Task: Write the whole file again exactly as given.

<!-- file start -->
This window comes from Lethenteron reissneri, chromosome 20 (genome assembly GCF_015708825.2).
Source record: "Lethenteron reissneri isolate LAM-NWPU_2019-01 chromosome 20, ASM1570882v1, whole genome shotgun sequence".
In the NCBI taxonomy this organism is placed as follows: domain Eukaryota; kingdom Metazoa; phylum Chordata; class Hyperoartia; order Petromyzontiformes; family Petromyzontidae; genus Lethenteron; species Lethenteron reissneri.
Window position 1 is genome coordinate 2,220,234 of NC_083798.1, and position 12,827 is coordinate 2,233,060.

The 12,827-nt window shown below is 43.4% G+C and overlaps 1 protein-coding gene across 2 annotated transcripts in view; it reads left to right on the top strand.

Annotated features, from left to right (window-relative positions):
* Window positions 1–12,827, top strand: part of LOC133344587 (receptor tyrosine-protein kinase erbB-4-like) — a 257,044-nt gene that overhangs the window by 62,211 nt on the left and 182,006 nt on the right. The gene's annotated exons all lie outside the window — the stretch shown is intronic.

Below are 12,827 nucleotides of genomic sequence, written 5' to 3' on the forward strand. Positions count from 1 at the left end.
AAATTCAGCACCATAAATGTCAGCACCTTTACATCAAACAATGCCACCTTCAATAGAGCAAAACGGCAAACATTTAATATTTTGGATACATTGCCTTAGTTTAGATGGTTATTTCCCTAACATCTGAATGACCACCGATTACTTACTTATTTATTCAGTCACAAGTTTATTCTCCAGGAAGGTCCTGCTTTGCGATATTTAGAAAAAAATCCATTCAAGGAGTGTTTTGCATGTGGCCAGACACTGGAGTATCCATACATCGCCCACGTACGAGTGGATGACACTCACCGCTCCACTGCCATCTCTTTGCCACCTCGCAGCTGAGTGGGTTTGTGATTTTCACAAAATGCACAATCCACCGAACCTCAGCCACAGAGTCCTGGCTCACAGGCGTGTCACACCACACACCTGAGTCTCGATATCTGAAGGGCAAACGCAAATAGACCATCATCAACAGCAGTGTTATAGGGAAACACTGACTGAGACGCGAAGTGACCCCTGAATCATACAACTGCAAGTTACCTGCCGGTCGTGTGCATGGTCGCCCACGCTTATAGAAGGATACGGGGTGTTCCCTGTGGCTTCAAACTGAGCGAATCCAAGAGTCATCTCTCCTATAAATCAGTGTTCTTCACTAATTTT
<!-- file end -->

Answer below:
This window comes from Lethenteron reissneri, chromosome 20 (genome assembly GCF_015708825.2).
Source record: "Lethenteron reissneri isolate LAM-NWPU_2019-01 chromosome 20, ASM1570882v1, whole genome shotgun sequence".
In the NCBI taxonomy this organism is placed as follows: domain Eukaryota; kingdom Metazoa; phylum Chordata; class Hyperoartia; order Petromyzontiformes; family Petromyzontidae; genus Lethenteron; species Lethenteron reissneri.
Window position 1 is genome coordinate 2,220,234 of NC_083798.1, and position 12,827 is coordinate 2,233,060.

The 12,827-nt window shown below is 43.4% G+C and overlaps 1 protein-coding gene across 2 annotated transcripts in view; it reads left to right on the top strand.

Annotated features, from left to right (window-relative positions):
* Window positions 1–12,827, top strand: part of LOC133344587 (receptor tyrosine-protein kinase erbB-4-like) — a 257,044-nt gene that overhangs the window by 62,211 nt on the left and 182,006 nt on the right. The gene's annotated exons all lie outside the window — the stretch shown is intronic.

Below are 12,827 nucleotides of genomic sequence, written 5' to 3' on the forward strand. Positions count from 1 at the left end.
AAATTCAGCACCATAAATGTCAGCACCTTTACATCAAACAATGCCACCTTCAATAGAGCAAAACGGCAAACATTTAATATTTTGGATACATTGCCTTAGTTTAGATGGTTATTTCCCTAACATCTGAATGACCACCGATTACTTACTTATTTATTCAGTCACAAGTTTATTCTCCAGGAAGGTCCTGCTTTGCGATATTTAGAAAAAAATCCATTCAAGGAGTGTTTTGCATGTGGCCAGACACTGGAGTATCCATACATCGCCCACGTACGAGTGGATGACACTCACCGCTCCACTGCCATCTCTTTGCCACCTCGCAGCTGAGTGGGTTTGTGATTTTCACAAAATGCACAATCCACCGAACCTCAGCCACAGAGTCCTGGCTCACAGGCGTGTCACACCACACACCTGAGTCTCGATATCTGAAGGGCAAACGCAAATAGACCATCATCAACAGCAGTGTTATAGGGAAACACTGACTGAGACGCGAAGTGACCCCTGAATCATACAACTGCAAGTTACCTGCCGGTCGTGTGCATGGTCGCCCACGCTTATAGAAGGATACGGGGTGTTCCCTGTGGCTTCAAACTGAGCGAATCCAAGAGTCATCTCTCCTATAAATCAGTGTTCTTCACTAATTTT